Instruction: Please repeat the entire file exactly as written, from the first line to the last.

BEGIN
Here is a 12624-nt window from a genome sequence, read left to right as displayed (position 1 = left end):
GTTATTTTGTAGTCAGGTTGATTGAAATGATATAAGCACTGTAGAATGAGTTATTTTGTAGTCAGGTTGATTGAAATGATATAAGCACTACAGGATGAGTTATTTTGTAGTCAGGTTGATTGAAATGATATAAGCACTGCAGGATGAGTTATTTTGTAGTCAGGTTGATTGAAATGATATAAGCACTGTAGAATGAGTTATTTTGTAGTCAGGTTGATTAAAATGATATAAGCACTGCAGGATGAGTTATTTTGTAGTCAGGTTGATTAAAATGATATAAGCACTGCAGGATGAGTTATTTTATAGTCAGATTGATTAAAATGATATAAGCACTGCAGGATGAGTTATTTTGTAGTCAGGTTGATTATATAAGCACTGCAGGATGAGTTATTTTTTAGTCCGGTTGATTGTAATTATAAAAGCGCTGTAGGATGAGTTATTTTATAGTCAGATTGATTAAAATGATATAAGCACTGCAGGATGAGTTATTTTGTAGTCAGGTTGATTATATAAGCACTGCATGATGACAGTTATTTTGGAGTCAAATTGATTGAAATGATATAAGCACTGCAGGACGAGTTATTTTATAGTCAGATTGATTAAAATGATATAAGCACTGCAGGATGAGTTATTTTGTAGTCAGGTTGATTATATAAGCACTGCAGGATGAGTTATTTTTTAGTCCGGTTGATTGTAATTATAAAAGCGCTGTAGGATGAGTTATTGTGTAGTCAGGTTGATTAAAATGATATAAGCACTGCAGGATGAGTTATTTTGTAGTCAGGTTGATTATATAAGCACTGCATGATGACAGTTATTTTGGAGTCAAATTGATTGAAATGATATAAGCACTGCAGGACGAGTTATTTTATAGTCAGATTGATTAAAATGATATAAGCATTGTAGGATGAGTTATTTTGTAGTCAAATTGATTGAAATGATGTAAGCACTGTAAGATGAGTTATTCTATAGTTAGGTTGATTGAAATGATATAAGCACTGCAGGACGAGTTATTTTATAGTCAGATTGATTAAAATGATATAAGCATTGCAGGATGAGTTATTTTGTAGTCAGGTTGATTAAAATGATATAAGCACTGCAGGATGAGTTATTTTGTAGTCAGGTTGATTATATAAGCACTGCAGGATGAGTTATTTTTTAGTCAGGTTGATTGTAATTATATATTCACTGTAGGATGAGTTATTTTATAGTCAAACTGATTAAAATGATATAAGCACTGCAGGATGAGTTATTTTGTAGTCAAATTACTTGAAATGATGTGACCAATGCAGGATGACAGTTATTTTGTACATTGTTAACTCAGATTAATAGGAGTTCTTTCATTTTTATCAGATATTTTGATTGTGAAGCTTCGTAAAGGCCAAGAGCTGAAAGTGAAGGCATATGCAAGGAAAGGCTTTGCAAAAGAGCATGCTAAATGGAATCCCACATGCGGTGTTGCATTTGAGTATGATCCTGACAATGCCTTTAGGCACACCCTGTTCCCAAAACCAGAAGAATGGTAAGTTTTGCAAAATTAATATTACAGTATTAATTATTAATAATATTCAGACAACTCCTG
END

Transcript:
Here is a 12624-nt window from a genome sequence, read left to right as displayed (position 1 = left end):
GTTATTTTGTAGTCAGGTTGATTGAAATGATATAAGCACTGTAGAATGAGTTATTTTGTAGTCAGGTTGATTGAAATGATATAAGCACTACAGGATGAGTTATTTTGTAGTCAGGTTGATTGAAATGATATAAGCACTGCAGGATGAGTTATTTTGTAGTCAGGTTGATTGAAATGATATAAGCACTGTAGAATGAGTTATTTTGTAGTCAGGTTGATTAAAATGATATAAGCACTGCAGGATGAGTTATTTTGTAGTCAGGTTGATTAAAATGATATAAGCACTGCAGGATGAGTTATTTTATAGTCAGATTGATTAAAATGATATAAGCACTGCAGGATGAGTTATTTTGTAGTCAGGTTGATTATATAAGCACTGCAGGATGAGTTATTTTTTAGTCCGGTTGATTGTAATTATAAAAGCGCTGTAGGATGAGTTATTTTATAGTCAGATTGATTAAAATGATATAAGCACTGCAGGATGAGTTATTTTGTAGTCAGGTTGATTATATAAGCACTGCATGATGACAGTTATTTTGGAGTCAAATTGATTGAAATGATATAAGCACTGCAGGACGAGTTATTTTATAGTCAGATTGATTAAAATGATATAAGCACTGCAGGATGAGTTATTTTGTAGTCAGGTTGATTATATAAGCACTGCAGGATGAGTTATTTTTTAGTCCGGTTGATTGTAATTATAAAAGCGCTGTAGGATGAGTTATTGTGTAGTCAGGTTGATTAAAATGATATAAGCACTGCAGGATGAGTTATTTTGTAGTCAGGTTGATTATATAAGCACTGCATGATGACAGTTATTTTGGAGTCAAATTGATTGAAATGATATAAGCACTGCAGGACGAGTTATTTTATAGTCAGATTGATTAAAATGATATAAGCATTGTAGGATGAGTTATTTTGTAGTCAAATTGATTGAAATGATGTAAGCACTGTAAGATGAGTTATTCTATAGTTAGGTTGATTGAAATGATATAAGCACTGCAGGACGAGTTATTTTATAGTCAGATTGATTAAAATGATATAAGCATTGCAGGATGAGTTATTTTGTAGTCAGGTTGATTAAAATGATATAAGCACTGCAGGATGAGTTATTTTGTAGTCAGGTTGATTATATAAGCACTGCAGGATGAGTTATTTTTTAGTCAGGTTGATTGTAATTATATATTCACTGTAGGATGAGTTATTTTATAGTCAAACTGATTAAAATGATATAAGCACTGCAGGATGAGTTATTTTGTAGTCAAATTACTTGAAATGATGTGACCAATGCAGGATGACAGTTATTTTGTACATTGTTAACTCAGATTAATAGGAGTTCTTTCATTTTTATCAGATATTTTGATTGTGAAGCTTCGTAAAGGCCAAGAGCTGAAAGTGAAGGCATATGCAAGGAAAGGCTTTGCAAAAGAGCATGCTAAATGGAATCCCACATGCGGTGTTGCATTTGAGTATGATCCTGACAATGCCTTTAGGCACACCCTGTTCCCAAAACCAGAAGAATGGTAAGTTTTGCAAAATTAATATTACAGTATTAATTATTAATAATATTCAGACAACTCCTG